Eat starchy, low-GI carbohydrates only around the dinner hour (6 to 8 p.m.), not afterwards, to boost serotonin levels needed for sound sleep. Opt for quinoa, squash, buckwheat, sweet potato or legumes. Avoid processed carbs, such as breads, cereals, muffins and cookies, which prompt a short-term spike in blood sugar, followed by a crash. “As blood sugar levels drop, adrenalin, glucagon and cortisol are released to regulate blood glucose levels,’ says Dr. Turner. ‘These hormones can act as a stimulant, causing you to wake up or sleep less restfully.”
Make a four-whey stop
“I recommend having a small meal with whey protein, such as Greek yogurt [which is higher in whey than regular yogurt], a protein bar containing whey or a protein shake with whey isolate at 4 p.m.,” says Dr. Turner. ‘Whey is proven to reduce cortisol levels in the brain, which can help improve your ability to fall ‘ and stay ‘ asleep.”
(Hold on, though. Find out if you are lactose-intolerant first.)
Nix the caffeine
Axing that triple-shot Venti latte order after 3 p.m. is still a golden rule for coffee drinkers. But managing caffeine intake doesn’t end there: You should quit coffee (and tea) by noon if you’re having sleep issues. And then there are other sneaky sources of caffeine: Read the labels on sodas and energy drinks, as well as common over-the-counter meds, such as pain relievers and weight loss pills, because they often contain the stimulant.
Are you drinking too much coffee? Here are the signs you are over-doing it with caffeine.
Snack on raw nuts that are high in sleep-inducing melatonin and tryptophan, such as almonds and walnuts. Research published in The Journal of Nutrition discovered that the naturally occurring melatonin (produced during the hours of darkness) found in walnuts finds its way into the bloodstream and can lead to a better rest.
Eat on the clock
Consume a balanced, GI-friendly diet that includes a combination of protein, fat, carbohydrates and fibre at every meal, and eat at regular intervals to help control your circadian rhythm. “Skipping meals, not consuming enough calories, waiting too long before having breakfast or eating too close to bedtime can raise cortisol levels and interfere with your ability to fall – or stay – asleep,” says Dr. Turner. (Also, did you know this is the best time of day to eat to lose weight?)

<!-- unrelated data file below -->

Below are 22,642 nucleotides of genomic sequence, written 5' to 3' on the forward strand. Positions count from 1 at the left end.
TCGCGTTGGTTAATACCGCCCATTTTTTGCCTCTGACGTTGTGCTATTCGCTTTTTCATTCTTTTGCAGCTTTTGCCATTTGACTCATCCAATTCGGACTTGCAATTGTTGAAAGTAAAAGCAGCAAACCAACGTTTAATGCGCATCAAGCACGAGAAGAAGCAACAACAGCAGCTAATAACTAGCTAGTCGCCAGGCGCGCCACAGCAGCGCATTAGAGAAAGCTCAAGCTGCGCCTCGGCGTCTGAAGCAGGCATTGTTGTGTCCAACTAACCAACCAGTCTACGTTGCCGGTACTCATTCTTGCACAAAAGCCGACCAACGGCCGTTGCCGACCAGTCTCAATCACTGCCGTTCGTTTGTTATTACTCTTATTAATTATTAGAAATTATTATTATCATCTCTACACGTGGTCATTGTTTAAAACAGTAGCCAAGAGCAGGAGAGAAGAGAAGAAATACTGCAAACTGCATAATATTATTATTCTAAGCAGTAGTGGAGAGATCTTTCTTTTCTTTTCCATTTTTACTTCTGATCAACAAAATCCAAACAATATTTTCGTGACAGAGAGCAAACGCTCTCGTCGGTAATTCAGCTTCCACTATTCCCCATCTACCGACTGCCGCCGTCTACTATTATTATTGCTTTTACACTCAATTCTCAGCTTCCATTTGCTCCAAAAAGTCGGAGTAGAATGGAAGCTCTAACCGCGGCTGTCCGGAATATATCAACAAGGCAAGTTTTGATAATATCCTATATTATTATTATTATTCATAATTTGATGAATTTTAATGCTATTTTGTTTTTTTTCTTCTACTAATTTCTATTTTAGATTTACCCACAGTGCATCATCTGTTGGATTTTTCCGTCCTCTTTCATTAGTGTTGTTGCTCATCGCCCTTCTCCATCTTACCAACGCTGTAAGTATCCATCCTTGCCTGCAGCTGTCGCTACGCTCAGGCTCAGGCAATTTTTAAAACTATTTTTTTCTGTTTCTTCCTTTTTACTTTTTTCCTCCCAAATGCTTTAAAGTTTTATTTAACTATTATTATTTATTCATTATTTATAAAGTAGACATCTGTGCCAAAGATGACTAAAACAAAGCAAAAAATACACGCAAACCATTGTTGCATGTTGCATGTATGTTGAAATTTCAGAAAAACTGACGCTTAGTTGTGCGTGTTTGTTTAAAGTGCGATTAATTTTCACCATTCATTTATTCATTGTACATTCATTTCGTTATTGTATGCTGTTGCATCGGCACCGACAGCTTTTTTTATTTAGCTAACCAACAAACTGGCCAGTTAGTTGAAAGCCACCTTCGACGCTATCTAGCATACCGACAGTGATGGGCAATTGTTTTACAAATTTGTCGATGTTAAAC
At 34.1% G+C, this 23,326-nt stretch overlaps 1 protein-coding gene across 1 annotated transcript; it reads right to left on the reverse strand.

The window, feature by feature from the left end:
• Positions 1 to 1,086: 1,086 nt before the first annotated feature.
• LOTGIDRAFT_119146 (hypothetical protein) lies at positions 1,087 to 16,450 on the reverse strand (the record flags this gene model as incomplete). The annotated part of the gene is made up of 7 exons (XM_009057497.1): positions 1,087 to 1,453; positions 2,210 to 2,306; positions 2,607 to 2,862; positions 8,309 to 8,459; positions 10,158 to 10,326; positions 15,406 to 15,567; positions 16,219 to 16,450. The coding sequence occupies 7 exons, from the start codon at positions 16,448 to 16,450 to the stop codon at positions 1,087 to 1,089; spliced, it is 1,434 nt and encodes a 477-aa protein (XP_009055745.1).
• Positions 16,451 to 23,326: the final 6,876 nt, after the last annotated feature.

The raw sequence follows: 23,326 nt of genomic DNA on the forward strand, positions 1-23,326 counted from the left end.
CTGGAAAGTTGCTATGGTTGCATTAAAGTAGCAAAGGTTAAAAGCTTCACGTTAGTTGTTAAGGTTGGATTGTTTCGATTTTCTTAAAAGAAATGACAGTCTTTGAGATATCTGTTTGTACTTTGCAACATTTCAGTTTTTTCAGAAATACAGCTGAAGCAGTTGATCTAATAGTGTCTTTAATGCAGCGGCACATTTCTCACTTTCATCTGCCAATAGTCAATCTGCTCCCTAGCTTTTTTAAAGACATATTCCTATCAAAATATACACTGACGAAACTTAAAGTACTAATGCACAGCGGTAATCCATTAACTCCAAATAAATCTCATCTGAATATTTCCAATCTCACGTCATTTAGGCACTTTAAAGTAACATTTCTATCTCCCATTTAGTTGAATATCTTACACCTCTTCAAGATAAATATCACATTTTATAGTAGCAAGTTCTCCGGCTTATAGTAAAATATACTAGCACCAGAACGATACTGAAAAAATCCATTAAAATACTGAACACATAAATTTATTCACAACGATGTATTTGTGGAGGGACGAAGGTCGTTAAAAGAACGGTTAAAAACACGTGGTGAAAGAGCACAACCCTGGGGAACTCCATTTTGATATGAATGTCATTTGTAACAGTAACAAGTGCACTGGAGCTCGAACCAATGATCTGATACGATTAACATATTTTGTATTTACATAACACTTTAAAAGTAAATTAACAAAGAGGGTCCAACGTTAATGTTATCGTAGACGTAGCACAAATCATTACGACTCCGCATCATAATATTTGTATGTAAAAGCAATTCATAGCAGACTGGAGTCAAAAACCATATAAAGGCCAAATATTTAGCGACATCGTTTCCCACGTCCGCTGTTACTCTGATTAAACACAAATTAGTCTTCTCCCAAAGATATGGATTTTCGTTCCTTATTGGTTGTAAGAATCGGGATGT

Quench your thirst
To avoid waking up in the middle of the night, limit your liquid intake two or three hours before bed. Nothing hurts your chances of getting a good night’s sleep more than multiple trips to the washroom to empty a full bladder.
Go for good grapes
Scientists have discovered that the grapes used to make some of the most popular red wines contain high levels of the sleep hormone melatonin. But limit yourself to one glass of wine with dinner – and not too close to bedtime. “While alcohol can certainly help you fall asleep, it can lead to broken, fragmented sleep during the second half of the night,” says Dr. Klein.
A lack of sleep is consistent with a propensity to overeat. A study published in The American Journal of Clinical Nutrition found that the amount of sleep you clock could affect your appetite and how you respond to food. Dreaming of a greasy breakfast? Sleep deprivation can hinder your ability to make wise food choices while increasing your tendency to crave fatty foods. Getting a good night’s sleep is the easiest way to keep cravings in check.